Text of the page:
Tommy’s unconventional Wild West heroine has to go it alone
A frontier woman’s work is never done in Tommy Lee Jones’ bleak and compelling feminist western.
Not only does a mid-19th century miss have to cook and clean, she is also expected to pretty herself to attract a surly suitor to waltz her down the aisle in a society where men and pistols hold sway.
In the case of The Homesman’s unconventional, spunky heroine, she also has to till the land, manage finances and compensate for a town full of cowardly, incompetent husbands, who put their own needs ahead of the women by their side.
Mary Bee Cuddy (Hilary Swank) owns a ranch and a sizeable plot of land on the outskirts of a close-knit Nebraska community.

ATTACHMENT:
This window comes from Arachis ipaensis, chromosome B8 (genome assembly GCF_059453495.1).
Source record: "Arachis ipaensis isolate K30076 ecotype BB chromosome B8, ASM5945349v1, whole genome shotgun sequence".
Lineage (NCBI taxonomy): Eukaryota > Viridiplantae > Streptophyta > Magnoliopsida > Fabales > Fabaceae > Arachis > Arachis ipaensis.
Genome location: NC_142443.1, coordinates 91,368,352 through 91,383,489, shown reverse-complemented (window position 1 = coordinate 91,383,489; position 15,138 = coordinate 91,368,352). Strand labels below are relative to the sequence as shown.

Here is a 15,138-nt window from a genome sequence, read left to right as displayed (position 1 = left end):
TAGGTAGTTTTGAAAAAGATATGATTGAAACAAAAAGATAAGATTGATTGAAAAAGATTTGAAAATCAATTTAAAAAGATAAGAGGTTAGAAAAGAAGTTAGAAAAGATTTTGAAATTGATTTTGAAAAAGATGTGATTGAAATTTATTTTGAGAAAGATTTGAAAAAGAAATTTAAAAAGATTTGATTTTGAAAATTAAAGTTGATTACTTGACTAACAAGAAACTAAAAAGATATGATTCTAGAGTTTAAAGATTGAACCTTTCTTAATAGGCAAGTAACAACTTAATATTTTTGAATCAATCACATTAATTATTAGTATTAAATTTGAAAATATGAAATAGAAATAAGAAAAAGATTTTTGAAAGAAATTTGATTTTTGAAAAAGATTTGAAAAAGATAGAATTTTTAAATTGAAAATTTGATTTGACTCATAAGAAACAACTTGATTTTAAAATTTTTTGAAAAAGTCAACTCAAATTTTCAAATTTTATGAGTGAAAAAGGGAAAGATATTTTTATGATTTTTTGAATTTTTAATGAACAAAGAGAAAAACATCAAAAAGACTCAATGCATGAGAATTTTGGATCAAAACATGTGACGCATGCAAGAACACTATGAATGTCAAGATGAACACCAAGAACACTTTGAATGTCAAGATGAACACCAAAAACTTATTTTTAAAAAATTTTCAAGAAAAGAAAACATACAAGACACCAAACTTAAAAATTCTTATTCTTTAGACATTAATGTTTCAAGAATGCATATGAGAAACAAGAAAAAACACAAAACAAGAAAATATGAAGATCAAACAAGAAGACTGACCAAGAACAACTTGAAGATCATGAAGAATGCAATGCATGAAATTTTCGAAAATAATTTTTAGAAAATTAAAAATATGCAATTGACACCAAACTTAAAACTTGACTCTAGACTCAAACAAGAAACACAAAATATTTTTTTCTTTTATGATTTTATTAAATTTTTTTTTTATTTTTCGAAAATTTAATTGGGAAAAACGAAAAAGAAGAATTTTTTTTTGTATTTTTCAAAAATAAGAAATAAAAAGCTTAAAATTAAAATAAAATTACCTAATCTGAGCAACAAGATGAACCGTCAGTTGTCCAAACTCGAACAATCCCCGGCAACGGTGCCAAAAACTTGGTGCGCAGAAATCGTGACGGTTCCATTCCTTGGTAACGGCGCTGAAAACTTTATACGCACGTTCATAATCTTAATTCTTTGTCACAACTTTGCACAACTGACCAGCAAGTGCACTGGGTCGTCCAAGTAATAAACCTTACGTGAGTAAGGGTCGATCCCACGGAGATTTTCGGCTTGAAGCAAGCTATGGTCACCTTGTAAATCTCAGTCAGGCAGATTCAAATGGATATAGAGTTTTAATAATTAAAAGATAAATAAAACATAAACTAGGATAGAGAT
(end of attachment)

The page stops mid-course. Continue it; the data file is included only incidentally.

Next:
Suitors repeatedly reject her because they consider her ugly, but Cuddy continues to plough her own furrow.
Three local women (Grace Gummer, Miranda Otto, Sonja Richter) show signs of insanity and Reverend Alfred Dowd (John Lithgow) proposes that one of the husbands should take the wives to a mission in Iowa run by Altha Carter (Meryl Streep).
When the gutless spouses fail to get behind the plan, Cuddy volunteers to drive the wagon instead. “You’re as good a man as any man hereabouts,” Reverend Dowd compliments her.
Swank is breathtaking in a textured role that should be rewarded with an Oscar nomination next year, and she is strongly supported by the writer-director.
Jones doesn’t shy away from the horrors faced by women, catalysed by nightmarish scenes of rape and infanticide.